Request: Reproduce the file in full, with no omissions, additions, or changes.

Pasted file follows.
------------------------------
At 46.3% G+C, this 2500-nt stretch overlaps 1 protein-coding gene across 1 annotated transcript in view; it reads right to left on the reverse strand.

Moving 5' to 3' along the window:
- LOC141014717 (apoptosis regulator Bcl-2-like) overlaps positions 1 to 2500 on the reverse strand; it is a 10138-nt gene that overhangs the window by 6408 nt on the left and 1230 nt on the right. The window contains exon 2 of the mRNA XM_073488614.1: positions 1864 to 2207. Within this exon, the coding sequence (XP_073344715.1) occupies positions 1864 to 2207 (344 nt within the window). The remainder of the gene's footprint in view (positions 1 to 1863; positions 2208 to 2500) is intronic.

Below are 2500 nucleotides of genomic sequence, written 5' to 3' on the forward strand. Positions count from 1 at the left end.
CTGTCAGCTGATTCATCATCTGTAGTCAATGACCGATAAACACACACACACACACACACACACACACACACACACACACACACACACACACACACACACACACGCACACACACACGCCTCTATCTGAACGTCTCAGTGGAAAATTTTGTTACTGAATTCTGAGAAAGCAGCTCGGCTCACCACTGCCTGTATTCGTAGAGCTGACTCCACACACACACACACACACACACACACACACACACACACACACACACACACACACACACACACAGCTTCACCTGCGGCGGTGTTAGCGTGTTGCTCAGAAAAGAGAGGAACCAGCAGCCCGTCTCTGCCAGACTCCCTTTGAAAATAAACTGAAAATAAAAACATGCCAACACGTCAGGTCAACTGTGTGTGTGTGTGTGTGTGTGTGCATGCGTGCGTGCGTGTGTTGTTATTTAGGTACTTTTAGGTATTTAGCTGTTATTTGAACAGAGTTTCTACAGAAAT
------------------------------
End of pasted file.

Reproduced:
At 46.3% G+C, this 2500-nt stretch overlaps 1 protein-coding gene across 1 annotated transcript in view; it reads right to left on the reverse strand.

Moving 5' to 3' along the window:
- LOC141014717 (apoptosis regulator Bcl-2-like) overlaps positions 1 to 2500 on the reverse strand; it is a 10138-nt gene that overhangs the window by 6408 nt on the left and 1230 nt on the right. The window contains exon 2 of the mRNA XM_073488614.1: positions 1864 to 2207. Within this exon, the coding sequence (XP_073344715.1) occupies positions 1864 to 2207 (344 nt within the window). The remainder of the gene's footprint in view (positions 1 to 1863; positions 2208 to 2500) is intronic.

Below are 2500 nucleotides of genomic sequence, written 5' to 3' on the forward strand. Positions count from 1 at the left end.
CTGTCAGCTGATTCATCATCTGTAGTCAATGACCGATAAACACACACACACACACACACACACACACACACACACACACACACACACACACACACACACACACGCACACACACACGCCTCTATCTGAACGTCTCAGTGGAAAATTTTGTTACTGAATTCTGAGAAAGCAGCTCGGCTCACCACTGCCTGTATTCGTAGAGCTGACTCCACACACACACACACACACACACACACACACACACACACACACACACACACACACACACACACAGCTTCACCTGCGGCGGTGTTAGCGTGTTGCTCAGAAAAGAGAGGAACCAGCAGCCCGTCTCTGCCAGACTCCCTTTGAAAATAAACTGAAAATAAAAACATGCCAACACGTCAGGTCAACTGTGTGTGTGTGTGTGTGTGTGTGCATGCGTGCGTGCGTGTGTTGTTATTTAGGTACTTTTAGGTATTTAGCTGTTATTTGAACAGAGTTTCTACAGAAAT